XKCD’s Snarky Look at Home Surveillance Virtual Assistants

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| Cool Stuff Found

Home virtual assistants like Amazon’s Alexa, Google Home, and to a lesser extent, Apple’s Siri, are loved by some and feared by others. Here at TMO, our staff falls on both sides of that line. Most of us love Amazon’s Echo/Dot/Alexa, while I personally hold my nose at the underlying technology and fear its potential for home surveillance. I should add that most of our staff also think I’m flat out wrong. Note that I’m OK with that. Of all the virtual assistant companies, only Apple has a stated position of protecting our privacy, but the company also hasn’t released hardware like Amazon Echo or Dot. Online comic strip XKCD took a snarky, succinct— and yet oblique—look at the subject. I’d love to know what our readers think.

Check It Out: XKCD’s Snarky Look at Home Surveillance Virtual Assistants

XKCD’s Snarky Look at Home Surveillance Virtual Assistants

5 Comments Add a comment

  1. webjprgm

    I’m not sold on a voice interface yet. Not until it is smart enough that I can trust it to do the right thing like a real person would without so much double checking, careful speaking, or doing it myself anyway.

    I don’t trust anything from some other company that sends my data outside my own control. In some cases it is low enough impact that I don’t care, like Google recording all my search terms. But something that could spy on my whole house, absolutely not. I don’t have a Nest either. I didn’t go with Eero wifi because they send data to the cloud to operate (and because that makes the wifi network dependent on having an internet connection, which 99% of the time is fine but every once in a while it is computer to computer that I care about).

    I visited a friend near when I got my AppleWatch and his 8 year old daughter came over to look at it. One of the first things she did was yell out “Call me dinosaur”, trying to change the settings on Siri in a humorous way. In that case it didn’t work because the watch face was not activated so Siri wasn’t listening, but that was potentially a close call though not as bad as buying something with Alexa.

  2. I don’t own an Echo (because I’m not okay with having an active listening device in my home that is routinely sending what it hears back to the mothership for processing), but my understanding is that one can and should set up a voice confirmation code for Amazon orders.

    So in reality, the humorous scenario that XKCD suggests would actually have an additional panel in which Alexa asks for a confirmation code, the houseguest doesn’t know it, the order is cancelled, and the homeowner has to say, “please either stop being an asshat or leave my home.”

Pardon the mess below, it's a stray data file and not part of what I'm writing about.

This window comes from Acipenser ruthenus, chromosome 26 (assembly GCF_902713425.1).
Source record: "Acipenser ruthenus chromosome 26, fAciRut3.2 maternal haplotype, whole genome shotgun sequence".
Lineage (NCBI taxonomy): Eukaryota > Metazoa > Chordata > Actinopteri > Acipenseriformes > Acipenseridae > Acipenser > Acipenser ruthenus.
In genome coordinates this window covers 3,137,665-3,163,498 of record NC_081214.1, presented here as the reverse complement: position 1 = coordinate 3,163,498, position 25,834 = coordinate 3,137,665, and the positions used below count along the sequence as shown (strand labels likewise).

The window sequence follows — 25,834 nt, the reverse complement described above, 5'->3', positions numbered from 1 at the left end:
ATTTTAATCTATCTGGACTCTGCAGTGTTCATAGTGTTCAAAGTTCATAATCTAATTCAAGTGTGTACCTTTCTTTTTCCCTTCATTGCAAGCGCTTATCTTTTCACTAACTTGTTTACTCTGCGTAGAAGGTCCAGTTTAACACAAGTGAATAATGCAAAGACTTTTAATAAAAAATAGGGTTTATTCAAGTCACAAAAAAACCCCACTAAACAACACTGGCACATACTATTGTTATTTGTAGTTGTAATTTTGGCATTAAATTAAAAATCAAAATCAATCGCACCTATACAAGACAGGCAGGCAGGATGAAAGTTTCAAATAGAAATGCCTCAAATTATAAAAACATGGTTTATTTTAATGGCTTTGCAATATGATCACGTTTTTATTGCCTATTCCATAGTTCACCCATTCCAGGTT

3. wab95

    First, the comic is hilarious, and something that Tony Stark would definitely do to someone he found annoying.

    Second, I believe that Go_Robot_Go is correct about the ability to set a confirmation code, but as I don’t, and will not anytime soon, have an Echo in my home, I cannot confirm that.

    Third, I’ve been slow to uncritically adopt smart devices in my home, as I know enough about surveillance, often from professionals in the business, to be concerned and not enough to harden those devices on my own against hostile intrusion. I’m not as concerned about anyone’s government, per se, as I am about criminal hacks; but any uninvited intrusion is unwelcome and, for now, a thing to be avoided. This is especially the case as we live in a fairly remote area and I’m frequently away from home. The last thing I want is to make my family vulnerable in the name of trend or convenience. There’s plenty of time to adopt smart tech; meanwhile I’d like those smart home devices to be hardened against cyberattack.

    Apple’s security cyber security team have done an overall great job with software and services. Perhaps this is something that they are looking into with HomeKit. If so, I’d like to learn more.

  4. Jamie

    I have an honest-to-goodness eidetic memory. I greatly prefer to make purchases manually through secured channels. I greatly prefer to pay for things up front, rather than enduring an endless parade of poorly targeted advertising. I also prefer to actually curate my own personal entertainment. I don’t have much use for these devices, and I don’t expect that will change. I also understand that I am very likely in the minority.

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